Forbes - Mark Sparrow
Another week and another pair of earbuds to test; but waiting for me when I returned from my recent vacation was a pair of what has to be the most unobtrusive earbuds yet to reach the market. The Erato Apollo 7 earbuds are water-resistant and have no wires at all. That’s right… no wires; not even a wire connecting each earbud. These earbuds just consist of two stylish little capsules with earbud tips that you pop in your ear like a hearing aid and then you can sit back and enjoy great sound without any strings attached.
For those of you who are a bit sceptical about the whole Bluetooth wireless revolution, please don’t be. The latest generation of Bluetooth earbuds and headphones really have the problem of background hiss and limited dynamic range licked. Frankly, unless you’re using a hi-res music player, the quality of audio from a Bluetooth stream is more than adequate. If you’re lucky enough to have a phone that supports the newish aptX codec, then you’ll get very good audio quality. Sadly, Apple still hasn’t caught up with aptX wave, but the quality from SBC and AAC codecs on most Bluetooth headsets is still excellent.
The Erato Apollo 7 earbuds actually function as two separate earbuds with the left and right channels operating independently. Many Bluetooth earbuds are joined by a wire and a remote control and operate as a single entity. Not so the Apollo 7 which registers each earbud separately on the list of Bluetooth devices. There’s no remote control but tap commands on each earpiece can pause the music, skip tracks and enable you to make phone calls using the inbuilt mic with just a few presses. You need to pair each earbud separately when you first get them but once that’s done then connection is automatic as soon as you turn the earbuds on. One press on one earbud powers up the other earbud.
With a battery life of just three hours between charges these earbuds are better suited for gym use than transatlantic flights, but if you’re thinking that three hours per charge is a bit stingy, then don’t worry as the Apollo 7’s come with their own charging case which has its own power bank onboard so that every time you slot the earbuds back in their exquisite aluminium charging nest, they have their charge topped up. Thanks to a 360-degree charging backplate, you don’t even have to put the earbuds in their case in a special way, they just pick up the charge via two connectors and start charging. There’s enough juice onboard to recharge the earbuds for two full three-hour charges so you could just leave them in your gym bag. You can also connect the case to a charger using the supplied Micro USB cable and the clever charging circuitry will charge the earbuds’ batteries first and then top up the reserve power bank in the case.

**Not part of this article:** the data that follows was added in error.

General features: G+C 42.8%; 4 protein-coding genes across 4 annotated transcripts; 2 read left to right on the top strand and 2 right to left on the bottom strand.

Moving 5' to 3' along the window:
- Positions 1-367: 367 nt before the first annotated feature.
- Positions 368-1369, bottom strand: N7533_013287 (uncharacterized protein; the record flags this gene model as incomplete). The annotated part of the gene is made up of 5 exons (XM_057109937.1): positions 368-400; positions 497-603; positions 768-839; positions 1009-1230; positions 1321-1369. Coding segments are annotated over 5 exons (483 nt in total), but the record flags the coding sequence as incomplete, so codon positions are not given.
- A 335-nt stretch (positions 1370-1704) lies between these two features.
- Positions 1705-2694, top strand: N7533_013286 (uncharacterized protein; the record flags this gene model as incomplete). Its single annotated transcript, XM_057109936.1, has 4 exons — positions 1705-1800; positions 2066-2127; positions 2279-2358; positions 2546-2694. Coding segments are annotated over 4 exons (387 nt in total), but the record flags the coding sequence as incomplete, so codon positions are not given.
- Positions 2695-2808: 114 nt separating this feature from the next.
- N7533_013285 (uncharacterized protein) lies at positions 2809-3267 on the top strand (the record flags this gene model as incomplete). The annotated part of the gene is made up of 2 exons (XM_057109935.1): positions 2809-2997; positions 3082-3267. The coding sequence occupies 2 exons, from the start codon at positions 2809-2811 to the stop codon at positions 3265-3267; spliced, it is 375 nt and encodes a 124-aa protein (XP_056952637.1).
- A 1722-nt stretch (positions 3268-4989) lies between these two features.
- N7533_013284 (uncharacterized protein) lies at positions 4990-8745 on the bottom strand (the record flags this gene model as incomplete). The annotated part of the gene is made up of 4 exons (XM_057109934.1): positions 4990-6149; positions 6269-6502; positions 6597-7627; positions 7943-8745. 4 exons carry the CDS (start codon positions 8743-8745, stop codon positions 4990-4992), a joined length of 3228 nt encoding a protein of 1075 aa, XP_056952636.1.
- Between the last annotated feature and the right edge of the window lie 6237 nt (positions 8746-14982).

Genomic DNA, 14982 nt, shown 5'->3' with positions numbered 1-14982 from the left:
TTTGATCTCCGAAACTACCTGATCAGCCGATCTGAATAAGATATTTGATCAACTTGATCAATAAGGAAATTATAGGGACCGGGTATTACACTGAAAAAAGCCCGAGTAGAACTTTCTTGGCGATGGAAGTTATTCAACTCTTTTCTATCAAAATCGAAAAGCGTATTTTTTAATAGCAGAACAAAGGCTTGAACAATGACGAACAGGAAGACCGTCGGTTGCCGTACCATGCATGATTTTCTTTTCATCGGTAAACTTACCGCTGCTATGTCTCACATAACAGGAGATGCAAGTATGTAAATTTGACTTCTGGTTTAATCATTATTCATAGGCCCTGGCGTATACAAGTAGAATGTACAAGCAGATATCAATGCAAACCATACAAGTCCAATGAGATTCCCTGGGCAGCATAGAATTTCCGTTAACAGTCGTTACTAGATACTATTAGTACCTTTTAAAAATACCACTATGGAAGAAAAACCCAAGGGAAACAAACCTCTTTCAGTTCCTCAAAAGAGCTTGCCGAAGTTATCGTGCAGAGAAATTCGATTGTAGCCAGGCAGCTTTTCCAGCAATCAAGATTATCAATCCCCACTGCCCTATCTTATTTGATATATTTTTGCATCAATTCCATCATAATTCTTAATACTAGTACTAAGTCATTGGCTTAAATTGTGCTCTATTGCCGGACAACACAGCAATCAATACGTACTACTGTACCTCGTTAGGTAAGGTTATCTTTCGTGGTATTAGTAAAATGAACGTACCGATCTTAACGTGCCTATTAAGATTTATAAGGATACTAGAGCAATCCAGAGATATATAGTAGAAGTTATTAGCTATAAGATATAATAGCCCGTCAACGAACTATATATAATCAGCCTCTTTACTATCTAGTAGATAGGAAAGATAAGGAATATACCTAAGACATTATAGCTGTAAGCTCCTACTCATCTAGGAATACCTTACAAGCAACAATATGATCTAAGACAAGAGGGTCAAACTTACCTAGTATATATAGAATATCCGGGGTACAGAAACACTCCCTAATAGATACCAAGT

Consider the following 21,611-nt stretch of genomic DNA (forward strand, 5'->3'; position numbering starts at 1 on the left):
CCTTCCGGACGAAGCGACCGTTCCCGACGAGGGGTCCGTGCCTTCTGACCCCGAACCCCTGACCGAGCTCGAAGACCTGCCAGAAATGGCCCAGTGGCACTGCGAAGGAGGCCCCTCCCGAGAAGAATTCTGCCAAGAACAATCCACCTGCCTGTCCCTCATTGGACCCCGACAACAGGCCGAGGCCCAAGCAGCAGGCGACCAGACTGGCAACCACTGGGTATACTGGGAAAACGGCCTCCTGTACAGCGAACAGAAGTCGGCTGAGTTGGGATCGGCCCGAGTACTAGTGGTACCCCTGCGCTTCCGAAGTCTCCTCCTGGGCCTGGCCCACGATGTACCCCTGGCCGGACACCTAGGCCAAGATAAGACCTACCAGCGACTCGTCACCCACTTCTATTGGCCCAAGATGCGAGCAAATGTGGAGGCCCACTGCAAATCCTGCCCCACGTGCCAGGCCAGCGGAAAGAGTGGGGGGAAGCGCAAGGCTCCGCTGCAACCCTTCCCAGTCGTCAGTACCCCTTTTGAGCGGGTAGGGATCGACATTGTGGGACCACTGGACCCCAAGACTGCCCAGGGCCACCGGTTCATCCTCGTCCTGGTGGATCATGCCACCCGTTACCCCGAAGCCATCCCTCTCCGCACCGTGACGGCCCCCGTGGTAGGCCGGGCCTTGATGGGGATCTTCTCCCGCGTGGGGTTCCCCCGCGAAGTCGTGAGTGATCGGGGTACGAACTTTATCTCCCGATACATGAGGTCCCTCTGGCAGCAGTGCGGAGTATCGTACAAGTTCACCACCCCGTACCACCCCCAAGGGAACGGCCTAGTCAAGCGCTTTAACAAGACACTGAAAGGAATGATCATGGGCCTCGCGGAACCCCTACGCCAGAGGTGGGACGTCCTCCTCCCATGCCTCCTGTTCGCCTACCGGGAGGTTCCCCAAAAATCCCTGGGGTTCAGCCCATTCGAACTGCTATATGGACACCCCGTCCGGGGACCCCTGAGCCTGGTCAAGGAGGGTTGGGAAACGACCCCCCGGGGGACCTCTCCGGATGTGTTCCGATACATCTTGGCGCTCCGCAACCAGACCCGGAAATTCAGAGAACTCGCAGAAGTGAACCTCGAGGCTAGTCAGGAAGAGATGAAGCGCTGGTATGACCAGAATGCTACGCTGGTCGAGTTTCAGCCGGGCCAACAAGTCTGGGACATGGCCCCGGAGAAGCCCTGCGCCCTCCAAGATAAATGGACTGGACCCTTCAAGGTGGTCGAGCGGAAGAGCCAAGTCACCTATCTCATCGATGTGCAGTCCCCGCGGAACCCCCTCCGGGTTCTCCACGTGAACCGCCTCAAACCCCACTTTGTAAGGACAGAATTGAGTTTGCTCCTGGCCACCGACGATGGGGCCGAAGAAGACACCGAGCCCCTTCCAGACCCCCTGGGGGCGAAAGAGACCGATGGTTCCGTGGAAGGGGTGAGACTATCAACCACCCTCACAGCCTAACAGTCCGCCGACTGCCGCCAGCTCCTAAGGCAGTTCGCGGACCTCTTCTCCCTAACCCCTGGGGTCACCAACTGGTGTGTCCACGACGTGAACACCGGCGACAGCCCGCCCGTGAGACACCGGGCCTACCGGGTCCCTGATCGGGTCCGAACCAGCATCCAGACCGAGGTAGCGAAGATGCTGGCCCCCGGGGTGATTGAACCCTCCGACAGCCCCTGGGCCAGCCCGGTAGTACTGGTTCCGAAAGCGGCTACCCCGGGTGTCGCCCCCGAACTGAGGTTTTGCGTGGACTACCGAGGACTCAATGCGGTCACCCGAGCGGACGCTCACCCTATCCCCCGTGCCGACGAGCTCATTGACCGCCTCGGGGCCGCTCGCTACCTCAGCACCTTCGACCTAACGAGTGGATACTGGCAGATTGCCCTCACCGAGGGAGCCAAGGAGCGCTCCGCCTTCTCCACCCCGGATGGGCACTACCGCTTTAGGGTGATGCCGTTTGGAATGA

Next we come to fit: my first concern was that the earbuds at just 4g in weight might fall out and, without a wire to tether them, they could get damaged, especially if you’re jogging. Fortunately the Apollo 7s come with a range of different-sized ear tips and I had no trouble getting a snug fit. They were certainly a lot smaller than the excellent Under Armour JBL earbuds I reviewed a few weeks back but they felt just as snug and as secure.
The preview pair of Apollo 7s that I tested had a wonderfully balanced sound. There was no hint of background hiss and the bass was solid and controlled and very fulsome for a micro-driver that’s only 5.8mm across. The treble was clear and not tinny, while the midrange was superb with a really silky and fulsome presence that seemed to suit most music. For such a small pair of wireless earbuds to produce such a well-rounded sound is an astonishing feat and partly reflected in the relatively high price tag. There are earphones that sound as good for less money but I can’t think of any that offer the wire-free experience with such poise and style. If you think about how many times you might have thrown away wired earbuds because of fraying leads and poor connectors, the idea of going wireless really can make economic sense. And if Apple AAPL +0.61%decides to go socket-free with the launch of the iPhone 7, these beauties are going to prove really popular.
The Erato Apollo 7 earbuds are a revelation. They totally free you up from wires and they sound really good despite only weighing 4g each. They’re definitely not cheap but you can get your hands on some if you sign up to the Apollo Kickstarter campaign. The styling and the very clever carrying/charger case make them a delight to use and I have no doubt they’ll be appearing at a gym near you in the very near future.
Bluetooth Profile: Bluetooth 4.1 with A2DP 1.2, AVRCP 1.4 HFP 1.6, HSP 1.2 support Supported Audio Codecs: Full support for aptX, AAC and SBC
Driver Specifications: 5.8 mm Micro Driver, 100 dB/mW sensitivity; 20Hz – 20KHz frequency Microphone: MEMs Omni Directional Type input sensitivity at -42dB (+/- 2dB)
Dimensions: Headset: 15.4 mm x 22.2 mm; Charging Case: 62.5mm x 40mm x 25.5 mm: Weight: Headset 4g x 2, case: 52g
Waterproof: Headset’s nano coating offers water-resistant protection
In addition to the headset and charging case, the Apollo 7 package includes a set of accessories and a USB cable for charging.
Apollo 7 is available on Kickstarter for $289 with a limited amount of early bird specials at $249. Following the Kickstarter launch, Apollo 7 will retail for $299. Shipping is expected to begin in June 2016. For more information on Apollo 7, visit www.eratolife.com.